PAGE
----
Then, the band would come in and the song would build to wonderful heights, featuring flamenco-styled guitar, angelic synths and a chorus of singers harmonizing in the background. Three years later, as he embarked on his first solo acoustic tour, the song took on a new shape, adopting a Dylan-esque melody, appropriate for a concert of one man alone in the spotlight with just his guitar and harmonica. By the end of that same tour, he had changed it up again, creating an ethereal, nearly a capella version inspired by Dion. Through all of these various interpretations, “If I Should Fall Behind” remained a love song, a prayer between devoted lovers facing the world head on. When Springsteen finally reunited with his musical soul mates, the E Street Band, in 1999, their concerts became celebrations of the everlasting bond that exists between these people and their adoring audience, “If I Should Fall Behind” became a soulful encore that was a lasting statement to their fans and to each other about family and friendship.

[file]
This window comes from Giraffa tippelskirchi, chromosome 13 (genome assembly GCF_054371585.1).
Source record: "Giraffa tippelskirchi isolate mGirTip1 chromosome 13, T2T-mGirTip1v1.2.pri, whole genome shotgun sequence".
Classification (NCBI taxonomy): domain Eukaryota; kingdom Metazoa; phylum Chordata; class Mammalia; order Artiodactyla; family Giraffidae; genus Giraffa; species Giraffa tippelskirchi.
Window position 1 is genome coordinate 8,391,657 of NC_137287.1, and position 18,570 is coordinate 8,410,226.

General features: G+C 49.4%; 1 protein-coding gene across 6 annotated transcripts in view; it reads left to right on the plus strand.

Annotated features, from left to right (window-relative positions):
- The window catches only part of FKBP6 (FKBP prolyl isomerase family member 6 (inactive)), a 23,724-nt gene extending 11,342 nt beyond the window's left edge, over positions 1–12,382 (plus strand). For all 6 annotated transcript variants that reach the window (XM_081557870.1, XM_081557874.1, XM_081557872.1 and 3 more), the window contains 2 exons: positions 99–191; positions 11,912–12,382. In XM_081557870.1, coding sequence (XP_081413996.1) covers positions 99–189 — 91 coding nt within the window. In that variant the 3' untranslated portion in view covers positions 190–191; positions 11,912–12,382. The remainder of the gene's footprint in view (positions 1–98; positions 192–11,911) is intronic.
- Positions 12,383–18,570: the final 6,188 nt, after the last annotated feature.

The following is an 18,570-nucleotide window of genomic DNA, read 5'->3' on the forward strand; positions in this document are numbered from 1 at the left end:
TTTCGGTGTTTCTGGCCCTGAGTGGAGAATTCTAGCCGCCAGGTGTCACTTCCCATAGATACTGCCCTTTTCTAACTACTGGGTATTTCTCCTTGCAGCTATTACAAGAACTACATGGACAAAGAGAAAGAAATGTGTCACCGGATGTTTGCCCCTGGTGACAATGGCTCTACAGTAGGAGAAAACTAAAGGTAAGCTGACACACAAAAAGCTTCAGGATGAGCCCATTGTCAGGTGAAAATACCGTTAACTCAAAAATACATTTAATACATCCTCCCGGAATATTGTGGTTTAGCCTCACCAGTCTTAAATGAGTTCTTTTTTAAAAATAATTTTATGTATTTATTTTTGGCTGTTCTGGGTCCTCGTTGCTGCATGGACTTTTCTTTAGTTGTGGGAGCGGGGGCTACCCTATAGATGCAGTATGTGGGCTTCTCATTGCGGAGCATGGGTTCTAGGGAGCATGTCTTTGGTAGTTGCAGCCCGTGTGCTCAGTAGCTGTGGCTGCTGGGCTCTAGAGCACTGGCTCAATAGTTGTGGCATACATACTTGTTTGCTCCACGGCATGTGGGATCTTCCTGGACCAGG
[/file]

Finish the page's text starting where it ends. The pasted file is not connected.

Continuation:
Musically, this new version became an amalgam of his three ’90s versions, adding a new soulful touch to it with each singer taking a verse as Springsteen while accompanies them with his guitar. It’s no mistake that during Clarence Clemons sax solo, Max Weinberg and Garry Tallent play a “Stand by Me” type rhythm that directly links “If I Should Fall Behind” to Ben E. King’s treasured classic. The song comes to a triumphant end when Bruce, Little Steven, Patti, Nils and the Big Man all harmonize at the end.Â Thankfully, the song was recorded and eventually released on the great Live in New York City CD released in 2001.